Greetings from the Rector

Greetings from the Rector
I write this shortly after Easter Sunday with the shouts of ‘He is risen, Alleluia!’ still ringing in my ears. Churches that have for 40 days seemed barren and colourless have once again sprung to life as our wonderful flower arrangers have shared their talents for the enjoyment of all. The sorrow of Good Friday has given way to the joy of Easter and a new journey begins. One of my favourite biblical narratives is the post-resurrection appearance of Jesus to the two companions on the road to Emmaus. We learn from Luke’s Gospel how Jesus joined them as they walked along, listening to their conversation as they tried to make sense of all that had taken place in Jerusalem in recent days. Lost in despair and dashed hopes they hardly lifted their heads to look at their new companion. As night was beginning to fall, they invited their travelling companion to eat with them and it was there in the act of breaking bread that they recognised Jesus. “Were not our hearts burning within us while he was talking to us on the road, while he was opening up the scriptures to us” And a new journey began as the companions, full of renewed resurrection hope, returned to Jerusalem to tell the Good News.
News headlines over the last few days reveal that we live in world which seems to be increasingly filled with bad news: As I write, tension is escalating between North Korea and the US, Isis has claimed responsibility for the Palm Sunday bombings of the two Coptic churches in Egypt, scores of children are among the dead as part of a Syrian bus convoy is blown up, not to mention the escalating humanitarian crisis in Yemen, South Sudan, Ethiopia and other parts of Africa. The challenges of living in 1st century Palestine under Roman occupation and opposition from the Jewish authorities, including death threats towards those who had been followers of Jesus, were all still a very real part of the world the companions on the Emmaus road inhabited, but their interpretation of this world and their vocation within it was radically changed by their encounter with the living Jesus. As ‘Easter people’, our interpretation of the world in which we live and the role we are called to play is filtered through the Good News of the resurrection. We are called to be people of prayer and people who are ready to speak out against all forms of injustice and to offer practical action wherever appropriate.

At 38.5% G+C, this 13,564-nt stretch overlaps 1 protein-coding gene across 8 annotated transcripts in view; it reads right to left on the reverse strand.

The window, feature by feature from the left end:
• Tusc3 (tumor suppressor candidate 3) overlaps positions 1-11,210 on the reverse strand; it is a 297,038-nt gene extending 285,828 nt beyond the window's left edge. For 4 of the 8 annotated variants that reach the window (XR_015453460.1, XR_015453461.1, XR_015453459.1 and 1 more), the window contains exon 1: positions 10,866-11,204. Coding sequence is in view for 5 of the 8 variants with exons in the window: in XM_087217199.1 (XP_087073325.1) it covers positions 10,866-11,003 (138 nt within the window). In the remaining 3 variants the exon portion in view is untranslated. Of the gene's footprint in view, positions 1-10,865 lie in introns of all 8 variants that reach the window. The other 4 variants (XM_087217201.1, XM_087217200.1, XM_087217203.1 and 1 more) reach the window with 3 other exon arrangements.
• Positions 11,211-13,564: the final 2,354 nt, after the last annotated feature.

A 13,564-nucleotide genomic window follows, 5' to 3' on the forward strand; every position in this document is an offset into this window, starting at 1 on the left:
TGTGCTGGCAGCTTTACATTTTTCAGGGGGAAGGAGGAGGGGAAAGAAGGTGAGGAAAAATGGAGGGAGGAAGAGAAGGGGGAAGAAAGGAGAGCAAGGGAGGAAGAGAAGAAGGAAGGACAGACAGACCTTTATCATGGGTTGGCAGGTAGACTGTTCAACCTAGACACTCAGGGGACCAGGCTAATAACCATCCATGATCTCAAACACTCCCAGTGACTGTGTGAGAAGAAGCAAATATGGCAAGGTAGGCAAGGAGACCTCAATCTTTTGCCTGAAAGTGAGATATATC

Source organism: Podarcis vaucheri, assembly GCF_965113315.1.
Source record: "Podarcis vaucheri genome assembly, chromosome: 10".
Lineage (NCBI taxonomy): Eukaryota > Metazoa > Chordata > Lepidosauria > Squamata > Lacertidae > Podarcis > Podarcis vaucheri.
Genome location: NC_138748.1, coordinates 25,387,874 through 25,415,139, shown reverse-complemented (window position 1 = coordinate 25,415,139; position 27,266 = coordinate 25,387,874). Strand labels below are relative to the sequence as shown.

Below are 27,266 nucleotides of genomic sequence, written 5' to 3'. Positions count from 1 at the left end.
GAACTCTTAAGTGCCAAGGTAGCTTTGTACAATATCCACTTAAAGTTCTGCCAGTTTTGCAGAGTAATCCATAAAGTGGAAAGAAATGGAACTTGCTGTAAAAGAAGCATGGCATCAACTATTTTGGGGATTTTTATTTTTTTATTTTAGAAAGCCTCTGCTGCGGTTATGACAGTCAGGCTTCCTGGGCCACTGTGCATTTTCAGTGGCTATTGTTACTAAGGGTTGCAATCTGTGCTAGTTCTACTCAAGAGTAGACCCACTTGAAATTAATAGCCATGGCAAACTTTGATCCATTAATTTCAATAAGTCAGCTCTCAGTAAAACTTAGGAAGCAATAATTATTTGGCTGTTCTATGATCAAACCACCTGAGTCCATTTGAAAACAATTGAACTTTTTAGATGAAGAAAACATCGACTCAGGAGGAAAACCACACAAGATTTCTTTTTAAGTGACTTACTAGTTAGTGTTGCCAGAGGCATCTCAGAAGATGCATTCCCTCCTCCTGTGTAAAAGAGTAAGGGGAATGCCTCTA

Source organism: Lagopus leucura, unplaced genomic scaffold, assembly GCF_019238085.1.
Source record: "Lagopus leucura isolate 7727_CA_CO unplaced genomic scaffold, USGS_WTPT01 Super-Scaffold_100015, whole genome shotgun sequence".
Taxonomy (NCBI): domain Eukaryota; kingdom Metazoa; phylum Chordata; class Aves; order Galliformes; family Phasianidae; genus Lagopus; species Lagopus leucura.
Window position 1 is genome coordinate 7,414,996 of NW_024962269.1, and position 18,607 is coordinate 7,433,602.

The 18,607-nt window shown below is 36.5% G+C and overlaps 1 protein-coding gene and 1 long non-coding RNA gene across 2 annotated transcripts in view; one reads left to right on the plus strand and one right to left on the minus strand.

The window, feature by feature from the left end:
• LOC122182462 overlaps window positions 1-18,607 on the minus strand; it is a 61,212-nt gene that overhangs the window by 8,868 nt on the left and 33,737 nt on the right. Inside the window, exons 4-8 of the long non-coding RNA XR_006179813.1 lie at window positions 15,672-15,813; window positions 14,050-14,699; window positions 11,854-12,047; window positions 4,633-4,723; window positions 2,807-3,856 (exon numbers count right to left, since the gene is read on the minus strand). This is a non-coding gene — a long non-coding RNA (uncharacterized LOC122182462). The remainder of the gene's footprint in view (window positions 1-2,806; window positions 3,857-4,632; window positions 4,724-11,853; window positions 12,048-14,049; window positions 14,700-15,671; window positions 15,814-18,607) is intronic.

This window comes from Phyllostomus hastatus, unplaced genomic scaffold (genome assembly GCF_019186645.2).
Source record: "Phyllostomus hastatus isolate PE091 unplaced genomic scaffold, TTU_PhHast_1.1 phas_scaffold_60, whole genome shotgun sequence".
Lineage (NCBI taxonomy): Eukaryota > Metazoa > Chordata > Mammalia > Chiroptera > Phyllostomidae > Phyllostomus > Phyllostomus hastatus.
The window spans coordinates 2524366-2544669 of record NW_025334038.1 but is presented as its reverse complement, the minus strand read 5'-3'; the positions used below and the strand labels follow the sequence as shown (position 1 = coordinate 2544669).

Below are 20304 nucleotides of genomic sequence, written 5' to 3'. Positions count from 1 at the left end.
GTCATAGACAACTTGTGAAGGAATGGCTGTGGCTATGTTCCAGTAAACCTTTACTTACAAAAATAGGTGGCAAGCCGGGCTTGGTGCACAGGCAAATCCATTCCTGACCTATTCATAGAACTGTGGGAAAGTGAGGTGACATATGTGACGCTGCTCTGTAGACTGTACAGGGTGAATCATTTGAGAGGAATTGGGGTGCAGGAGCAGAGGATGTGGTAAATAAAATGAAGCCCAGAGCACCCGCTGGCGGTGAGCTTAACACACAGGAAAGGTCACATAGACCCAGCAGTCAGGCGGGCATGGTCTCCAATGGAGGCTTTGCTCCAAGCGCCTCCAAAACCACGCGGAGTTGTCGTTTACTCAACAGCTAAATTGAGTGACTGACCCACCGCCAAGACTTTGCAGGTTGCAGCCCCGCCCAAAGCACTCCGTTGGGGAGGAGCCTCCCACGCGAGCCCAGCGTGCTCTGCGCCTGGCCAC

Such demands would be difficult to fulfil if we were travelling alone, but here in the benefice we have very many opportunities to travel in fellowship with others. Since the weekly worship rota changed at the beginning of the New Year, I have been delighted to see that people have opted to worship in a different church if their own has no service that week. This has not only forged new bonds of friendship but has enriched communities. The weekly Cornerstone congregation, now firmly rooted in Little Chart church, has gone from strength to strength. Towards the end of May we have more opportunities to meet together for prayer and reflection across the 9 day period known as the Novena, this year under the title “Conversations in the In-Between”.
As part of our journey together, and in order that we can better discern the will of God for our ongoing life together in the benefice, there will be a meeting on Thursday May 4th at 7.30pm in Little Chart Church to discuss a possible move to a Single Parish structure. All will be welcome to attend.
Please continue to pray for Mim Oliver as she commences the next part of her journey as the Youth and Children’s Minister at All Saints Church, Canterbury.
May you all be blessed by the love, joy and peace of the resurrected Christ.
Sheila